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Moving out of state to get autism treatment

By Paul Frysh, CNN
Max Finn, in blue vest, is thriving in Florida, where his parents moved to get him appropriate therapy.
Max Finn, in blue vest, is thriving in Florida, where his parents moved to get him appropriate therapy.
STORY HIGHLIGHTS
  • Wendy Radcliff and husband Scott Finn had child while living in West Virginia
  • Max was diagnosed with autism around age 2
  • By the time Max was 4, family was spending up to $1,000 a week for treatment
  • Family eventually moved to Florida, which has "autism anti-discrimination" legislation
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(CNN) -- Before Wendy Radcliff agreed to marry Scott Finn, she made it clear they would have to live in her home state of West Virginia.

Politically active, Radcliff loved West Virginia and wanted to spend her life there, helping to make it a better place. The couple married, had a son, Max, and built their life together in Radcliff's hometown of Charleston.

Then, just before his second birthday, Max was diagnosed with autism.

Radcliff had insurance -- good insurance, she says -- through West Virginia's Public Employees Insurance Agency, which she received through her work for the state. But although PEIA paid for the autism diagnosis, it would not pay for the prescribed treatment -- applied behavior analysis, or ABA. There are a similar models that go by different names, but ABA is by far the best-known.

ABA is typically administered one on one, in a program that is customized to the individual. It involves breaking down learning tasks into small steps, and teaching them over and over in a reinforcing way until they are mastered.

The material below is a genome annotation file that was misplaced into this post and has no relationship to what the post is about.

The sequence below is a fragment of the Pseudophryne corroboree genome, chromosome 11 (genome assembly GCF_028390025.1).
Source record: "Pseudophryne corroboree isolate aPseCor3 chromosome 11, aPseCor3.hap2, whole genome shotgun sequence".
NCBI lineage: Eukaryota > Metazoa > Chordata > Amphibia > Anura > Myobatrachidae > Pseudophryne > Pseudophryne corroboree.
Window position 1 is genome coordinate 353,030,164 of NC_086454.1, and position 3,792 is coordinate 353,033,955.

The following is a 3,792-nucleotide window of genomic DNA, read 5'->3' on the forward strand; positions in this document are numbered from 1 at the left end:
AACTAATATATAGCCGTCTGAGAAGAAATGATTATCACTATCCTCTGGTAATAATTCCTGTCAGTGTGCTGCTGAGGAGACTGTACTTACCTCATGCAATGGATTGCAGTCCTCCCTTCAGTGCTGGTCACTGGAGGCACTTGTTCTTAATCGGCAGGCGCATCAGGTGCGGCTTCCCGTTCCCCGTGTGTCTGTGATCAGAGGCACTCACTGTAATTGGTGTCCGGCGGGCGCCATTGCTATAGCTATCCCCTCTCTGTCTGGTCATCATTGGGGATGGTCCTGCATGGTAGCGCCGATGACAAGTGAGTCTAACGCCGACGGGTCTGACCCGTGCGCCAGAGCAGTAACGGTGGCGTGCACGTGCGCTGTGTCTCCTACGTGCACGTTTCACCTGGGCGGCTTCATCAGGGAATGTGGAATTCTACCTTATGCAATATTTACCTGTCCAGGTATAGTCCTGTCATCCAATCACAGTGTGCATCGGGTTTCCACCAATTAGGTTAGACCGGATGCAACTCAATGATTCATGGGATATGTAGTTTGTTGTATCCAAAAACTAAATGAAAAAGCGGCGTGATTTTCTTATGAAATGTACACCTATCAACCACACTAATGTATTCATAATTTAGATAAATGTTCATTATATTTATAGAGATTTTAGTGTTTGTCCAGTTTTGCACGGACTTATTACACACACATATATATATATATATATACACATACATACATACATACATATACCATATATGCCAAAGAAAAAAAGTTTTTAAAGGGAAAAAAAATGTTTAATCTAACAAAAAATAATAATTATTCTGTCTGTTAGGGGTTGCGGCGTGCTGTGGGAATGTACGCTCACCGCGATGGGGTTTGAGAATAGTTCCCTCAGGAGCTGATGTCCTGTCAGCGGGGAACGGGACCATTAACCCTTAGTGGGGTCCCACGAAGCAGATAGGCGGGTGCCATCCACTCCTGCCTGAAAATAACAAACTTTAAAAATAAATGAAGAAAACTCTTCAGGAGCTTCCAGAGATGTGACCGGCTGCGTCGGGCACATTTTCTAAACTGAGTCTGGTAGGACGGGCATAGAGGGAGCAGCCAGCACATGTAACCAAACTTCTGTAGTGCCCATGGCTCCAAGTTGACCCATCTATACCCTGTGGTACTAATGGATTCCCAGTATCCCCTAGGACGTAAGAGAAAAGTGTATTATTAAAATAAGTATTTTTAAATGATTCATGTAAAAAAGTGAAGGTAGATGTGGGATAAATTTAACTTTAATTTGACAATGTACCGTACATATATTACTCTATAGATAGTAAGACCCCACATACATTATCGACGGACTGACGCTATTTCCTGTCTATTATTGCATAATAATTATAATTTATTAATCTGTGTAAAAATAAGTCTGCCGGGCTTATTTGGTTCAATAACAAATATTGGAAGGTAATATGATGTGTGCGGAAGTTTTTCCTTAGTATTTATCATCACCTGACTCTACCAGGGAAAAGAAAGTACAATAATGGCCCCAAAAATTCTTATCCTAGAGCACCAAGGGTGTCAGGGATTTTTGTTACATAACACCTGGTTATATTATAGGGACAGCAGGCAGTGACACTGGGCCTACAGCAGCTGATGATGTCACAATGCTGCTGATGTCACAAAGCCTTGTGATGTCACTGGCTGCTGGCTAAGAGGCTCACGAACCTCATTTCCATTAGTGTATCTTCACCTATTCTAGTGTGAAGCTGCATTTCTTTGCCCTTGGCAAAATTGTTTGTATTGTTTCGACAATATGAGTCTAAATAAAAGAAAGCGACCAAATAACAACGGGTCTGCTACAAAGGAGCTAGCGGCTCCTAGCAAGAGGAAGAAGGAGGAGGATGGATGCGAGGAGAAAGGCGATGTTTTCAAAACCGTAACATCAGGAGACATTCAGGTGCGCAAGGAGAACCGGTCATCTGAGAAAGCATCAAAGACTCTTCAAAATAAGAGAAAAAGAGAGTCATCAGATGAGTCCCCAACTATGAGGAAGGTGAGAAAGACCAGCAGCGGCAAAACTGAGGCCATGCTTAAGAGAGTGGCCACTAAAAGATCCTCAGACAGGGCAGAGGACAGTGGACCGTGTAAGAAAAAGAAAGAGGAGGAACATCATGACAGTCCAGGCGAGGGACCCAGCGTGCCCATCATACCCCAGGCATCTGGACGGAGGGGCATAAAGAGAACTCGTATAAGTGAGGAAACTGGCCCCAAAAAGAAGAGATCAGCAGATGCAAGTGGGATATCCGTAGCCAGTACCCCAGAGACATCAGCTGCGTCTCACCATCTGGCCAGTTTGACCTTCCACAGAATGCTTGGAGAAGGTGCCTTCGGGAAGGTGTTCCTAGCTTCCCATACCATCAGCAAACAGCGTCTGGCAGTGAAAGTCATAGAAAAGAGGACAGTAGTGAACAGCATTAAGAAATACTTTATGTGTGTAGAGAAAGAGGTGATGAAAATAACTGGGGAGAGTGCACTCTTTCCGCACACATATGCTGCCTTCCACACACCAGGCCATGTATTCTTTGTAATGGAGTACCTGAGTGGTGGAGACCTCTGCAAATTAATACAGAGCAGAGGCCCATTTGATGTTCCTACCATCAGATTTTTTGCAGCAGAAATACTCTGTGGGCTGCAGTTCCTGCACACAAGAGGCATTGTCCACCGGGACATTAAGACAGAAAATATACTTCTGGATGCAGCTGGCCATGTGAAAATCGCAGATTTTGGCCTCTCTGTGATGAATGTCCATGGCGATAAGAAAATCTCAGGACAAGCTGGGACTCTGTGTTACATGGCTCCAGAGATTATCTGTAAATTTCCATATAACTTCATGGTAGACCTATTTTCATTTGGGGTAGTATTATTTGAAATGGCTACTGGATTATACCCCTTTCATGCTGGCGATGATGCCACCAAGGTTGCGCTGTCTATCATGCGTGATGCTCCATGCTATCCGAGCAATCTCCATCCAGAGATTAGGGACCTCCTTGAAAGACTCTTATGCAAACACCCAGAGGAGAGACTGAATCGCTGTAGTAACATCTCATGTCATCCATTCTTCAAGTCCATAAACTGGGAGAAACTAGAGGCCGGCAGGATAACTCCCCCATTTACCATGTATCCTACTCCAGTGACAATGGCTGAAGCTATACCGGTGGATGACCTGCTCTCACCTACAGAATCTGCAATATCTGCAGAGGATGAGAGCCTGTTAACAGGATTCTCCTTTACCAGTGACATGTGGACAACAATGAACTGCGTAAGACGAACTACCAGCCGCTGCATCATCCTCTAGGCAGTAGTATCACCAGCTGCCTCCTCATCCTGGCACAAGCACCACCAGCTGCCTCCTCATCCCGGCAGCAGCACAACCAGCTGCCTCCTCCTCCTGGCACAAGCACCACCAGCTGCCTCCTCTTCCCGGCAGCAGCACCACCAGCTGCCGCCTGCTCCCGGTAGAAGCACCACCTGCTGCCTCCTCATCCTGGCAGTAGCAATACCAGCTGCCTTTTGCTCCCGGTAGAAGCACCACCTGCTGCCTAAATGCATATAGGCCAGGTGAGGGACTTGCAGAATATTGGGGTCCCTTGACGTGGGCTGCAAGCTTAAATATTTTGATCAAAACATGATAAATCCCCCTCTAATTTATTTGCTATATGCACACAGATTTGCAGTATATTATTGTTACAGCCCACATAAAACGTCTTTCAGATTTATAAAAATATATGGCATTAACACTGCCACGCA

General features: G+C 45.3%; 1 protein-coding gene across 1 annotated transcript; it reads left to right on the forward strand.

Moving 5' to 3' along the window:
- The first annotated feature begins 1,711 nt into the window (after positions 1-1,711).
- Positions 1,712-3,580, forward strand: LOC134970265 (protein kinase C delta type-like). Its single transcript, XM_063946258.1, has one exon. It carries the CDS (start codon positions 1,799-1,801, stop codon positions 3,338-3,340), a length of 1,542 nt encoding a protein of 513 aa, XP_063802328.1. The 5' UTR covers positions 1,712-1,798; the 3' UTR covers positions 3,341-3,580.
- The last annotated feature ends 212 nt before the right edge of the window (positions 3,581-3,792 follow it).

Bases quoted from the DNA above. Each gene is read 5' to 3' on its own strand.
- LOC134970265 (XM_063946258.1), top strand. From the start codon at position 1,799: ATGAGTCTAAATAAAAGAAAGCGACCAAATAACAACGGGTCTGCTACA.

It is the best-researched and most effective current treatment for autism, experts say.

By the time Max was 4, Radcliff and Finn were spending $750 to $1,000 a week to treat Max.

"Our credit cards were being used to pay for things that they shouldn't be paying for, like groceries and utility bills, because we were spending any cash we had on our therapists," says Radcliff.

And even then, they struggled to get the right therapy, Radcliff says.

"In West Virginia, because insurance will not cover ABA, it's very difficult to find people that know and are trained in how to do ABA -- they're just not available and around because of that," says Radcliff.

They cobbled together a few hours a week of basic ABA therapy, sometimes administered by inexperienced, overwhelmed or noncertified therapists. At one point, desperate for help, Radcliff even had her brother trained to administer a few hours a week of basic ABA therapy, she says.

"We only knew of a couple of ABA therapists even in the Kanawha Valley where we lived. And [they] were being overused by people -- they just didn't have enough hours in the day."

Research suggests any child with autism, regardless of severity, has an equal chance at "best outcome" if the child completes an ABA program (average is three years to completion) that starts before the age of 3 1/2, says Kristi Oldham, program director for the Lovaas Institute Midwest Headquarters in Minneapolis, Minnesota, which provides early intervention services for kids with autism.

Sixty-seven percent of such children can expect a "best outcome," which Lovaas defines as a child who is mainstreamed in a classroom without additional support, has no diagnoses on the autism spectrum and has a typical IQ, Oldham says.

And yet PEIA, like many insurance companies across the nation, does not cover the treatment for kids diagnosed with autism.

As for the reason, PEIA Director Ted Cheatham says simply that is policy of his organization.

Lorri Unumb of Autism Speaks, which advocates nationally for autism legislation, says there is no compelling reason for insurance companies not to cover ABA.

"ABA is the most commonly prescribed treatment protocol, and that's the one insurance companies are wholesale denying. And the typical reason is that it is experimental or investigational," says Unumb.